John 15:5, The Voice
Jesus said, “I am the vine, and you are the branches. If you abide in Me and I in you, you will bear great fruit. Without Me, you will accomplish nothing.”
God’s family tree, once beautiful and thriving, is cut off by foolishness, pride, sin and circumstance. The promised homeland is destroyed by invaders. The best and brightest are taken to foreign lands to serve their captors. Generations pass. Some finally come home to ruins.
Our life can follow that same path. Something happens to our healthy, vibrant family tree. It comes like lightning in a storm, shattering us with a deafening clap. Or it come more subtly, as disease and decaying choices rot us from the inside slowly. There’s no more shade. No more fruit. All that is left is a stump- cut off from once was.
Yet, in those ruins, in that cut off stump is God’s grace – an old, determined root. From it springs something green, tender, and vulnerable. Something new. This new life starts small – like a babe in a manger – but it can grow. – Lisa Degrenia <><
Hallelujah to Jesus!
The promised shoot from Jesse’s stump
Bringing a new and tender grace
Hallelujah to Jesus!
The Good Gardner’s Vine
Graft us into your everlasting life
Hallelujah to Jesus!
The Christ, the Anointed One
May the Holy Spirit rest on us as it did you
Rest on us Spirit of Wisdom and Counsel
Rest on us Spirit of Favor and Might
Rest on us Spirit of Reverence and Awe
Rest on us and resurrect us
to righteousness, faithfulness, and your promised peace
Click here for another reflection by Lisa entitled Jesus the Vine
Thank you for setting aside times this Holy Season to seek the One we celebrate.
Jesus, The Coming Messiah is an Advent Bible Reading Plan highlighting the Old Testament prophesies and passages which Christians see fulfilled in Jesus.
As you read each passage, consider how this description of Jesus the Messiah reveals his character, motivation, and purpose. How does this description inspire you to trust Jesus and his promises? How will you apply and share what you have discovered? I look forward to your comments.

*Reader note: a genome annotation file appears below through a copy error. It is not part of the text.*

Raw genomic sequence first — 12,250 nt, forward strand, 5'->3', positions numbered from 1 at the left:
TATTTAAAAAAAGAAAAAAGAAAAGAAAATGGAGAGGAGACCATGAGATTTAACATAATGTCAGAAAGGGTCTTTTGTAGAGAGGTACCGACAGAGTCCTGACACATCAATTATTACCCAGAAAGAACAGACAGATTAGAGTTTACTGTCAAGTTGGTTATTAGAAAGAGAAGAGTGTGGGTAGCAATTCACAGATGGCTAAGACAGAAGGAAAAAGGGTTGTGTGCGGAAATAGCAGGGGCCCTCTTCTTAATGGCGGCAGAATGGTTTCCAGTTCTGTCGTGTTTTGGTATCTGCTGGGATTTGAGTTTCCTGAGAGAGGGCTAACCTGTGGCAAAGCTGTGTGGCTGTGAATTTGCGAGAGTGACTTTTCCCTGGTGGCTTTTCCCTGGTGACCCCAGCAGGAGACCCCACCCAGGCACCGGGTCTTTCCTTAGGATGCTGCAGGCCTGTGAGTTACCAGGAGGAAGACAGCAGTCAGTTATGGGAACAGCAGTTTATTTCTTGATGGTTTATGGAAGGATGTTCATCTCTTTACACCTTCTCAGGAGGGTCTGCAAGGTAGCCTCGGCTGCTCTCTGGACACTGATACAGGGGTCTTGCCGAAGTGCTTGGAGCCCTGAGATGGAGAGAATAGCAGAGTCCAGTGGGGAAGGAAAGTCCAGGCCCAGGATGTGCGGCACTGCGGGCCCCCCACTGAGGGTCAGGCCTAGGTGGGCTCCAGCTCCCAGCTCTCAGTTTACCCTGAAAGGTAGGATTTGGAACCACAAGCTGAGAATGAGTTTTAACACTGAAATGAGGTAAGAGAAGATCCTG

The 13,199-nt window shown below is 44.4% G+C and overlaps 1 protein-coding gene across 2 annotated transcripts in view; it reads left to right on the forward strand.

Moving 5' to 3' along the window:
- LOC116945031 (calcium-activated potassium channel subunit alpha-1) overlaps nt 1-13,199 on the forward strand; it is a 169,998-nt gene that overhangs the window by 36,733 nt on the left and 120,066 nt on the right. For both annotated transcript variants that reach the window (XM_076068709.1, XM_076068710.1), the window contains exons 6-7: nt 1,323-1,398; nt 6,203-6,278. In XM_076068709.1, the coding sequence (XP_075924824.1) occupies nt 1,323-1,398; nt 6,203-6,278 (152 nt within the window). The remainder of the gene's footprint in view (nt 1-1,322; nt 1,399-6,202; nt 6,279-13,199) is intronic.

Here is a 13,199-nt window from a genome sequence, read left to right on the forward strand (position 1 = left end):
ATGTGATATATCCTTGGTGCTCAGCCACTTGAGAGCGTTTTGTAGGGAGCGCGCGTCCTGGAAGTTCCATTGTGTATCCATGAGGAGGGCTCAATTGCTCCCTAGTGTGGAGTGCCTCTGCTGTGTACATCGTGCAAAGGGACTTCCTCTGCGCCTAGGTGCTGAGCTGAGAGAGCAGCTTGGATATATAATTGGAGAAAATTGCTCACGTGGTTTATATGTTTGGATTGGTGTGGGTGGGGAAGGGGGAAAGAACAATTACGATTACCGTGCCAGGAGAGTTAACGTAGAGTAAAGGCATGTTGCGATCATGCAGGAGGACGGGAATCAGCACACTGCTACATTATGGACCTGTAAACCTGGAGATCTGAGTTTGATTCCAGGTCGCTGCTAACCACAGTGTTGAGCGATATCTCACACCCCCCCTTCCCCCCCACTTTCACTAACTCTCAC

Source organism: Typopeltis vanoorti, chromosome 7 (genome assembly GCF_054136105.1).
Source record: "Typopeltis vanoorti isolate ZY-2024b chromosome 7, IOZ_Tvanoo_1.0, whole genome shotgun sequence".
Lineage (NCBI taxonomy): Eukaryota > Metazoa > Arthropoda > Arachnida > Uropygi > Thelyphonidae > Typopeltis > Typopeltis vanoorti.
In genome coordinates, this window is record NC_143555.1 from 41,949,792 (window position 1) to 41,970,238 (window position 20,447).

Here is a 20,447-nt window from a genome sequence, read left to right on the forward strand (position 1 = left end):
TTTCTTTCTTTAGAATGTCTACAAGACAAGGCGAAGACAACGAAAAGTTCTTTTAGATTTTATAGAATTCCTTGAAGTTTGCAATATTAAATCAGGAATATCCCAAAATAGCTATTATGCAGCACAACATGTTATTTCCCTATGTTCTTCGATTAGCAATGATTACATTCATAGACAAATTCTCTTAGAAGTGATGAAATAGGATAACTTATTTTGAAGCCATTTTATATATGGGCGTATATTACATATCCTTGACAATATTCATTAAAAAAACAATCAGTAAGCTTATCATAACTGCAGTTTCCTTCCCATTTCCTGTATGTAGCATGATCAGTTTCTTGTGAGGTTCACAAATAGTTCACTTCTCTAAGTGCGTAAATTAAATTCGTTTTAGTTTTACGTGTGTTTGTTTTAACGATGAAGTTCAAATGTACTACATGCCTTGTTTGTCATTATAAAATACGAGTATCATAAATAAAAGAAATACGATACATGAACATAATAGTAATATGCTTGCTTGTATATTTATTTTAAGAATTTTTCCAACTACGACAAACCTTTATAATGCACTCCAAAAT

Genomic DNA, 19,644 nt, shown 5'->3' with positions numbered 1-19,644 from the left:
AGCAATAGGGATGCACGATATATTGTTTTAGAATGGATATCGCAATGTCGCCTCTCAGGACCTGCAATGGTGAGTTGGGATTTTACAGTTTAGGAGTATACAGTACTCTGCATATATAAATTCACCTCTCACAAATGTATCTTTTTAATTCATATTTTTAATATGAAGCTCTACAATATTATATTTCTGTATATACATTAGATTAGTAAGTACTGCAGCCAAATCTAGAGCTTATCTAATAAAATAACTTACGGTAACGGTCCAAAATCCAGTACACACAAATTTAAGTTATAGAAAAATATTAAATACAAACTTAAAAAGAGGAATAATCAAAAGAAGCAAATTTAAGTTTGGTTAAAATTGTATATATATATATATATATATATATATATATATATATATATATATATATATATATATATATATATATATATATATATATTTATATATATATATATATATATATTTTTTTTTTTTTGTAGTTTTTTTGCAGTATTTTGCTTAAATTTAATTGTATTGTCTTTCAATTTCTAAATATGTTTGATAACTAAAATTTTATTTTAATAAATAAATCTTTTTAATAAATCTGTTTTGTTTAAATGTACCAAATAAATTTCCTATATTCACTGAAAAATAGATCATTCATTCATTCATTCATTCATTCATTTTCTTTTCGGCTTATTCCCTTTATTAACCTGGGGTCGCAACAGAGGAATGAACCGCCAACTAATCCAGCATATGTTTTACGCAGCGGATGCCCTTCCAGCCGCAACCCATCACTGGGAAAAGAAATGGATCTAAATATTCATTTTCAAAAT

If you’re in Sarasota, please drop by Trinity United Methodist Church for one of our seasonal events or services or just to say, “Hi.” You’re always welcome and wanted.
The Wizard of Oz characters lament, “If I only had a brain, a heart, a home, the nerve.” What “If I only had a” is really “If I only were a”? It’s not a question of having a thing or a circumstance. It’s a longing of being. The Scarecrow wants a brain, but really means he longs to be a smarter person. The Tin Man wants a heart, a desire to be an emotionally whole person. Dorothy wants to go home. Could this be her way of saying she wants to be a person who is less impulsive or a person who makes better decisions or thinks through the consequences of choices? Lion wants nerve, to be a courageous person who is ready to be who he was created to be.
They think the wizard is going to give them these things and then they’ll live happily ever after. Instead, the wizard places them in danger and then merely points out the obvious. They’ve already found what they were looking for. Where? In each other. In caring for each other, supporting one another, seeing each other through trials, mentoring, and inspiring one another they have become what they longed for. What they really needed was a friend.
– Lisa Degrenia <><
John 15:15 NRSV
Jesus said, “I do not call you servants any longer, because the servant[b] does not know what the master is doing; but I have called you friends, because I have made known to you everything that I have heard from my Father.”
From The Way of Transforming Discipleship by Trevor Hudson and Stephen D. Bryant
I have a hunch that if Jesus were to walk down the streets of your town or city today, he would look around at all those who are isolated and disconnected and say something like this:
“Come to me, all you who want to belong, and I will give you a table to sit around. Come to me, all you who feel disconnected. Come to me, all you who are lonely, cut off, rejected, and marginalized. Come to me. Come home. Come be part of the family that I want to share with you.”
I’m excited to now offer mp3’s of my Sunday messages. A huge thank you to Leon and my brothers and sisters at Trinity United Methodist Church, Sarasota for all their help in making this possible. If you’re ever in Sarasota, please drop by for worship Sundays at 9am or 10:30am, or drop by during the week for a chat or small group. You and those you love are always welcome.